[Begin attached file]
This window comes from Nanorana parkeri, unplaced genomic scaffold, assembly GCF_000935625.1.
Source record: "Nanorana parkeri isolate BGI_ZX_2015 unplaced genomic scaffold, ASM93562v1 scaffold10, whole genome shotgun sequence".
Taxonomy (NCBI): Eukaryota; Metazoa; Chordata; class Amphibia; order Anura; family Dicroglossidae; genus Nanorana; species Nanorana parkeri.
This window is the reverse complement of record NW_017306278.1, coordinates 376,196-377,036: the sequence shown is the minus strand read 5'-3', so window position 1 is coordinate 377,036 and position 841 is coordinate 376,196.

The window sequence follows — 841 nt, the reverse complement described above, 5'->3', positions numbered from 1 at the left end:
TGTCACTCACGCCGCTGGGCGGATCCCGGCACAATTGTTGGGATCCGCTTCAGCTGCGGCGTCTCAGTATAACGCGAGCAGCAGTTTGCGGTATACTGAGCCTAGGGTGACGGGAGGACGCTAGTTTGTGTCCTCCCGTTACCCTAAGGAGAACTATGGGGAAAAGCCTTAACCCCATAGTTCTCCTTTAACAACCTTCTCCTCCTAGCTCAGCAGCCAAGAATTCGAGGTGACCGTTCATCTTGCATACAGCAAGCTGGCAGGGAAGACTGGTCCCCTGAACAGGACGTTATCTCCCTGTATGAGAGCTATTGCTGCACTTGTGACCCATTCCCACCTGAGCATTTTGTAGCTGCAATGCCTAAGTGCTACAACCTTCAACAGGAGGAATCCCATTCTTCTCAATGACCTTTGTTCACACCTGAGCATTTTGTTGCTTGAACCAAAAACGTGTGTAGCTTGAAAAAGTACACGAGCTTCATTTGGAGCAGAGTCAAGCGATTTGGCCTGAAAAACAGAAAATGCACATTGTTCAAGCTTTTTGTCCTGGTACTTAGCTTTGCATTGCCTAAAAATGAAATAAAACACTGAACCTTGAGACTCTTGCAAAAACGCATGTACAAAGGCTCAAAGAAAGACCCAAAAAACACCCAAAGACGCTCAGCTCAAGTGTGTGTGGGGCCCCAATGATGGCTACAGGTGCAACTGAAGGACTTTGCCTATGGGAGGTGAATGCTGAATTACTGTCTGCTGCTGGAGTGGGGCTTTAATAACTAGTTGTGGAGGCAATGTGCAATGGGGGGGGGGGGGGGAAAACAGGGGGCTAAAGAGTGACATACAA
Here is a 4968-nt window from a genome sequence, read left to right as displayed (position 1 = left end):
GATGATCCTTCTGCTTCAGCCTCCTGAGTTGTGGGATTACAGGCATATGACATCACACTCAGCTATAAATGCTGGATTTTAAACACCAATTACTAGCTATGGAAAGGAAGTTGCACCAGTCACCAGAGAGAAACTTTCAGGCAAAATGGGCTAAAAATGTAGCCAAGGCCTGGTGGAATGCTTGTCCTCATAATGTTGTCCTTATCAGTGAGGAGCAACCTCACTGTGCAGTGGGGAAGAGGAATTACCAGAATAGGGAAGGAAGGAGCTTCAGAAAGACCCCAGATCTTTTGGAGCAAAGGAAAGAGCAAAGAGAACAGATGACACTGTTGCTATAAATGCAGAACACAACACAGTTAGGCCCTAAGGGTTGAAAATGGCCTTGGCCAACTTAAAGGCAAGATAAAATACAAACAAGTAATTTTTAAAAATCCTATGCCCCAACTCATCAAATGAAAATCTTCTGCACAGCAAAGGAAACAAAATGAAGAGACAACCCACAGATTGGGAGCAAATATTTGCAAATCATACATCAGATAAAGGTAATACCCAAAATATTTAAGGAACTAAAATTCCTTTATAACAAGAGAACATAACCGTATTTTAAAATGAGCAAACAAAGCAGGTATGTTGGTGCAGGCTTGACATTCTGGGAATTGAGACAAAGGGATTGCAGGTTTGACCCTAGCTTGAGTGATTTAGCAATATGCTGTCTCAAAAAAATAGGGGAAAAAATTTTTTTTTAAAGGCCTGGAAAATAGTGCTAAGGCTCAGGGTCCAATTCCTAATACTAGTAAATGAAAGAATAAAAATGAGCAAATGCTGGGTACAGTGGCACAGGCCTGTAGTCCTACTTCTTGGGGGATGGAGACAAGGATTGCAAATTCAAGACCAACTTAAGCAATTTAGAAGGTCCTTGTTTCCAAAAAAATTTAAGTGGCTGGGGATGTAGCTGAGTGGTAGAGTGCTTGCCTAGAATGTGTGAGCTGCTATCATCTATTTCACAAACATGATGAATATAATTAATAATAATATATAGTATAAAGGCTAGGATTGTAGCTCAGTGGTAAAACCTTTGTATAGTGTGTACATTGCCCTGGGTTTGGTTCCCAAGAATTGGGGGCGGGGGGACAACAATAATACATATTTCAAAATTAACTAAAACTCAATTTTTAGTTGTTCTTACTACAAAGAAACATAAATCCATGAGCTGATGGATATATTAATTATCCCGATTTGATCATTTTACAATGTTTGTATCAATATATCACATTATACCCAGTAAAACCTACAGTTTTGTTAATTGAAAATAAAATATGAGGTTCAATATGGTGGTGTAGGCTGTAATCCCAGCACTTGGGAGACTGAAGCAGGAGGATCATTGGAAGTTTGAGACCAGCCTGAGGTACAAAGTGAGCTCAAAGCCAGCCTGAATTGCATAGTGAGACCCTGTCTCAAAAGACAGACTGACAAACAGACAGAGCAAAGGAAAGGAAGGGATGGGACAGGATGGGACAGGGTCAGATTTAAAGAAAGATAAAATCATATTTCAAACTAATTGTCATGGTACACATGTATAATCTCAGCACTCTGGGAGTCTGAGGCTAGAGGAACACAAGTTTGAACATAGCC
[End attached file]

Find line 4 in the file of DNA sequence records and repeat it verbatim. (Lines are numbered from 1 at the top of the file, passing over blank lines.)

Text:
This window is the reverse complement of record NW_017306278.1, coordinates 376,196-377,036: the sequence shown is the minus strand read 5'-3', so window position 1 is coordinate 377,036 and position 841 is coordinate 376,196.